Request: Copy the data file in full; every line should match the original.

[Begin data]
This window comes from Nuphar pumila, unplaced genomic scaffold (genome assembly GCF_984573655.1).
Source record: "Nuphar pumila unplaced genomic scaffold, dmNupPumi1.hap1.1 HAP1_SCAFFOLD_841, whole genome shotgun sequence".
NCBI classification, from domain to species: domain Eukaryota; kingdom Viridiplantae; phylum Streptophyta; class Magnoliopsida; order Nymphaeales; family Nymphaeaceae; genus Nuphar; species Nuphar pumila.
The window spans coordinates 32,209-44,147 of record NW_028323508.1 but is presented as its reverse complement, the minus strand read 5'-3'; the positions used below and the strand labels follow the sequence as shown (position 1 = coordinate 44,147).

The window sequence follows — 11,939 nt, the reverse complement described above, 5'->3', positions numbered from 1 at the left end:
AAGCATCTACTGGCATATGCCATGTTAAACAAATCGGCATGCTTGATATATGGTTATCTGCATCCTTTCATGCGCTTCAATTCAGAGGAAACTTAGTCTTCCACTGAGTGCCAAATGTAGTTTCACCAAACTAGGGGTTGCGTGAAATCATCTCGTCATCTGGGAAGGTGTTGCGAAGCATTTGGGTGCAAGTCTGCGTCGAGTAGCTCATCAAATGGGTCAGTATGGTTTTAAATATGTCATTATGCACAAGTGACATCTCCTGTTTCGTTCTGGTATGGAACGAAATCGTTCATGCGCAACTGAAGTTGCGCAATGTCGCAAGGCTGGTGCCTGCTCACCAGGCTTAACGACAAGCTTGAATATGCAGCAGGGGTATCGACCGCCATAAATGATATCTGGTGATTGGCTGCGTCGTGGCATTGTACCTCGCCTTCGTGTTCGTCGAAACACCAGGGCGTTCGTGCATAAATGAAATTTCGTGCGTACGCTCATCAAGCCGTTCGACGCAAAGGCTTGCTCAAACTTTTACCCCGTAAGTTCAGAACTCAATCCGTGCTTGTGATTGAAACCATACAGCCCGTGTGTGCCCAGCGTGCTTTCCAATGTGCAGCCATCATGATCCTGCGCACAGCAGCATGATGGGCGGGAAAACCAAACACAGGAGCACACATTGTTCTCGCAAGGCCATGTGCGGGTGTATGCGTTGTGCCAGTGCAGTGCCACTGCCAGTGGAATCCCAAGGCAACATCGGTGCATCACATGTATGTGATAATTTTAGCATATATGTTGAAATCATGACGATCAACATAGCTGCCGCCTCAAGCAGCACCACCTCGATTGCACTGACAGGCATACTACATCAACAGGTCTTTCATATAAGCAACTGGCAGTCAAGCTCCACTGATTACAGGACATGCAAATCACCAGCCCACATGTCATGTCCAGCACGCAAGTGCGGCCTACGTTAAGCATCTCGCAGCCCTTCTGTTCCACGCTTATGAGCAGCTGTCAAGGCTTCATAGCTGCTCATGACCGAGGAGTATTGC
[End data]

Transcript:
This window comes from Nuphar pumila, unplaced genomic scaffold (genome assembly GCF_984573655.1).
Source record: "Nuphar pumila unplaced genomic scaffold, dmNupPumi1.hap1.1 HAP1_SCAFFOLD_841, whole genome shotgun sequence".
NCBI classification, from domain to species: domain Eukaryota; kingdom Viridiplantae; phylum Streptophyta; class Magnoliopsida; order Nymphaeales; family Nymphaeaceae; genus Nuphar; species Nuphar pumila.
The window spans coordinates 32,209-44,147 of record NW_028323508.1 but is presented as its reverse complement, the minus strand read 5'-3'; the positions used below and the strand labels follow the sequence as shown (position 1 = coordinate 44,147).

The window sequence follows — 11,939 nt, the reverse complement described above, 5'->3', positions numbered from 1 at the left end:
AAGCATCTACTGGCATATGCCATGTTAAACAAATCGGCATGCTTGATATATGGTTATCTGCATCCTTTCATGCGCTTCAATTCAGAGGAAACTTAGTCTTCCACTGAGTGCCAAATGTAGTTTCACCAAACTAGGGGTTGCGTGAAATCATCTCGTCATCTGGGAAGGTGTTGCGAAGCATTTGGGTGCAAGTCTGCGTCGAGTAGCTCATCAAATGGGTCAGTATGGTTTTAAATATGTCATTATGCACAAGTGACATCTCCTGTTTCGTTCTGGTATGGAACGAAATCGTTCATGCGCAACTGAAGTTGCGCAATGTCGCAAGGCTGGTGCCTGCTCACCAGGCTTAACGACAAGCTTGAATATGCAGCAGGGGTATCGACCGCCATAAATGATATCTGGTGATTGGCTGCGTCGTGGCATTGTACCTCGCCTTCGTGTTCGTCGAAACACCAGGGCGTTCGTGCATAAATGAAATTTCGTGCGTACGCTCATCAAGCCGTTCGACGCAAAGGCTTGCTCAAACTTTTACCCCGTAAGTTCAGAACTCAATCCGTGCTTGTGATTGAAACCATACAGCCCGTGTGTGCCCAGCGTGCTTTCCAATGTGCAGCCATCATGATCCTGCGCACAGCAGCATGATGGGCGGGAAAACCAAACACAGGAGCACACATTGTTCTCGCAAGGCCATGTGCGGGTGTATGCGTTGTGCCAGTGCAGTGCCACTGCCAGTGGAATCCCAAGGCAACATCGGTGCATCACATGTATGTGATAATTTTAGCATATATGTTGAAATCATGACGATCAACATAGCTGCCGCCTCAAGCAGCACCACCTCGATTGCACTGACAGGCATACTACATCAACAGGTCTTTCATATAAGCAACTGGCAGTCAAGCTCCACTGATTACAGGACATGCAAATCACCAGCCCACATGTCATGTCCAGCACGCAAGTGCGGCCTACGTTAAGCATCTCGCAGCCCTTCTGTTCCACGCTTATGAGCAGCTGTCAAGGCTTCATAGCTGCTCATGACCGAGGAGTATTGC